Book scribbles reveal public, private histories

January 20, 2004

The act of writing in the margins of books - which today is generally considered vandalism - was accepted as a privilege of ownership in the 18th and early 19th centuries, says a University of Toronto English professor.

"No one really gave it a second thought and more often than not it was considered a good thing," says Heather Jackson in Romantic Readers: The Witness of Marginalia. "It made the books more valuable and it was actually seen as an attractive option for readers to add to a book by writing inside it."

In this, her second volume of research studying marginalia, Jackson examines ordinary everyday scribbles as well as such famous cases as Blake, Coleridge and Keats. One well-educated widow of a brewer in the 1790s wrote extensively in books for the benefit of her friends. She filled her own volumes with educated notes that were connected with the text.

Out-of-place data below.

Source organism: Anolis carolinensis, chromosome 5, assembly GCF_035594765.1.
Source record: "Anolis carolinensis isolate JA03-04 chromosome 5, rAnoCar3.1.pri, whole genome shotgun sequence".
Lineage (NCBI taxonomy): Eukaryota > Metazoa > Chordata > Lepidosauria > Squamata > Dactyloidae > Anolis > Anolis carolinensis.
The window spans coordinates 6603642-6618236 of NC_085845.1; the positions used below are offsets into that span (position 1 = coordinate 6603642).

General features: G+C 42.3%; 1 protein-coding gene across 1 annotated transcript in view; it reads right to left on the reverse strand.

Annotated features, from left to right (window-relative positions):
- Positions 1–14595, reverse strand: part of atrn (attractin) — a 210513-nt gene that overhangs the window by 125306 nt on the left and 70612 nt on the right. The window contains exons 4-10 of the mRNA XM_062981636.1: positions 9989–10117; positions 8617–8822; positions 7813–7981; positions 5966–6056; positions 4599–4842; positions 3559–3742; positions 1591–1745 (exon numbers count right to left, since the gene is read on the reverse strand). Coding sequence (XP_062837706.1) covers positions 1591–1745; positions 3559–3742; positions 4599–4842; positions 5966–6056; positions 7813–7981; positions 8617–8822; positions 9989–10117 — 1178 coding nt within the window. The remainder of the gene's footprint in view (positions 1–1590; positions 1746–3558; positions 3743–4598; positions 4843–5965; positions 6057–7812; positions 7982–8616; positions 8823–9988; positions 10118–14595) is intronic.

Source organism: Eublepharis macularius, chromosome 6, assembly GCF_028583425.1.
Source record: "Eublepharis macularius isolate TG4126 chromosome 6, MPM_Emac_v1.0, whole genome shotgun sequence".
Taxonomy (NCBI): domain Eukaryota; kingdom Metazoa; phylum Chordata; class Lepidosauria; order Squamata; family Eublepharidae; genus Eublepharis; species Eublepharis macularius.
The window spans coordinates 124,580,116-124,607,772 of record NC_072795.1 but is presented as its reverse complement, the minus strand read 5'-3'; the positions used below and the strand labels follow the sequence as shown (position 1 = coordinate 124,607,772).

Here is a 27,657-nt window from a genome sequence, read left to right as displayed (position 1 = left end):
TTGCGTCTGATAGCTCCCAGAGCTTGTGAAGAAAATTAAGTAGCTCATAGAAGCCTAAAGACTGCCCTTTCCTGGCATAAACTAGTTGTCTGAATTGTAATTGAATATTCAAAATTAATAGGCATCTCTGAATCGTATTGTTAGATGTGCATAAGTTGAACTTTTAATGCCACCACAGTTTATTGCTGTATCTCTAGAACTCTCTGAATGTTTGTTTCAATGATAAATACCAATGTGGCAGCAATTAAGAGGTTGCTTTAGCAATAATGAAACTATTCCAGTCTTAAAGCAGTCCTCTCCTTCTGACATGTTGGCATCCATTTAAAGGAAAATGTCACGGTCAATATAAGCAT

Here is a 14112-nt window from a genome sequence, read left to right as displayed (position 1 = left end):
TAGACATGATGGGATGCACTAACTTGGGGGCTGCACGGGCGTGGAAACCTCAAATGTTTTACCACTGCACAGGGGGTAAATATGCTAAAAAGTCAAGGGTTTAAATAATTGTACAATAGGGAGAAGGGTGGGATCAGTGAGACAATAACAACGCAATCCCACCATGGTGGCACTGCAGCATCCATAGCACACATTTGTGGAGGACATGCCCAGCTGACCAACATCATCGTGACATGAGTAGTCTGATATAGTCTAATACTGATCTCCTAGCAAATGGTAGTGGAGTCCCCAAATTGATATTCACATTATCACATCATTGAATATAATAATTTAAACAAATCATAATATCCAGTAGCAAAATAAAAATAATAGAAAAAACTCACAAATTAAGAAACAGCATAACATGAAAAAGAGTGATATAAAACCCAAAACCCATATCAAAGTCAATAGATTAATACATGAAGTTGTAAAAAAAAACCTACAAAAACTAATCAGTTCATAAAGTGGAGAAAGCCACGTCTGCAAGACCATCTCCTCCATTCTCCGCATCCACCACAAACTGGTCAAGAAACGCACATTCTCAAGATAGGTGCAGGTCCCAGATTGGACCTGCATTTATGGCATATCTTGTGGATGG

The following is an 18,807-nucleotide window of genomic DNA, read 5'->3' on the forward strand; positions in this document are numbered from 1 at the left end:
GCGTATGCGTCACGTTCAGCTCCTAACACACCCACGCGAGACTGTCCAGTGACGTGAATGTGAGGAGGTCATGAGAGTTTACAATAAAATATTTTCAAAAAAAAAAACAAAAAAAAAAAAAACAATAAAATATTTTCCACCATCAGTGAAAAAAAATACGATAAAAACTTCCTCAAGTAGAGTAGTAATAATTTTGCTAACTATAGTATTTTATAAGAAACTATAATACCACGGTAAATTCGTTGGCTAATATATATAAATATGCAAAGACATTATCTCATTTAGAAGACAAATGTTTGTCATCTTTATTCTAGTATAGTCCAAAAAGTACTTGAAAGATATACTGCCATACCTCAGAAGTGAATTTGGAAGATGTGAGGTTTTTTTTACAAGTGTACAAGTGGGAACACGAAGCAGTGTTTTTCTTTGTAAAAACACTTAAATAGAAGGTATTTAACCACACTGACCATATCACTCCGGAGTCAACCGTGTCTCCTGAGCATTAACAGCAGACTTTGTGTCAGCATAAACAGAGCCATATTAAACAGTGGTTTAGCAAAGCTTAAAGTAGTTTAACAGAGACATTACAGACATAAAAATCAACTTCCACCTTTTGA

The seemingly simple act of reading these marginalia helps us understand other times much better, Jackson says. "Quite often it reveals information we wouldn't acquire anywhere else. If you look at a lot of these marked-up books, you get a sense of a collective mentality. Reading them, you are learning something about the way people thought about books, about the act of reading and about themselves. They didn't think of themselves as consumers but as collaborators."
Jackson's book was funded in part by grants from the Killam Foundation and the Social Sciences and Humanities Research Council of Canada.

Professor Heather Jackson
Department of English

Michah Rynor
U of T Public Affairs

University of Toronto

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